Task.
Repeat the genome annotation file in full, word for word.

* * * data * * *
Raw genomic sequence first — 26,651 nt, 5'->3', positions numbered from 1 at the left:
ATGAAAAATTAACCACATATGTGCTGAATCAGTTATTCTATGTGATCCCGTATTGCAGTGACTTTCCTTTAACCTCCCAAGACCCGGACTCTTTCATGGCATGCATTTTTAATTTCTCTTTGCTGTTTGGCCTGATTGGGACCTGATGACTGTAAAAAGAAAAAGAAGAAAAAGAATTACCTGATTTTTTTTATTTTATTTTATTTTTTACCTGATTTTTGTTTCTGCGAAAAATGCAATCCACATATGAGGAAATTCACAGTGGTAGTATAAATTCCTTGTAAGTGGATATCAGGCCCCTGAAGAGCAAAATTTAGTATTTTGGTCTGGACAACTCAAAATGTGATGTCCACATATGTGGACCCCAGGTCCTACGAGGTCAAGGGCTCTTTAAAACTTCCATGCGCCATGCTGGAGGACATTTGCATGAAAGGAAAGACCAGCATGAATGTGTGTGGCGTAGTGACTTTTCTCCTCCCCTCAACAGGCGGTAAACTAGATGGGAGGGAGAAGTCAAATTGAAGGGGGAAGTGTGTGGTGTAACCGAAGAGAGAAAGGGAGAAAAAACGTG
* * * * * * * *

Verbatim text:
Raw genomic sequence first — 26,651 nt, 5'->3', positions numbered from 1 at the left:
ATGAAAAATTAACCACATATGTGCTGAATCAGTTATTCTATGTGATCCCGTATTGCAGTGACTTTCCTTTAACCTCCCAAGACCCGGACTCTTTCATGGCATGCATTTTTAATTTCTCTTTGCTGTTTGGCCTGATTGGGACCTGATGACTGTAAAAAGAAAAAGAAGAAAAAGAATTACCTGATTTTTTTTATTTTATTTTATTTTTTACCTGATTTTTGTTTCTGCGAAAAATGCAATCCACATATGAGGAAATTCACAGTGGTAGTATAAATTCCTTGTAAGTGGATATCAGGCCCCTGAAGAGCAAAATTTAGTATTTTGGTCTGGACAACTCAAAATGTGATGTCCACATATGTGGACCCCAGGTCCTACGAGGTCAAGGGCTCTTTAAAACTTCCATGCGCCATGCTGGAGGACATTTGCATGAAAGGAAAGACCAGCATGAATGTGTGTGGCGTAGTGACTTTTCTCCTCCCCTCAACAGGCGGTAAACTAGATGGGAGGGAGAAGTCAAATTGAAGGGGGAAGTGTGTGGTGTAACCGAAGAGAGAAAGGGAGAAAAAACGTG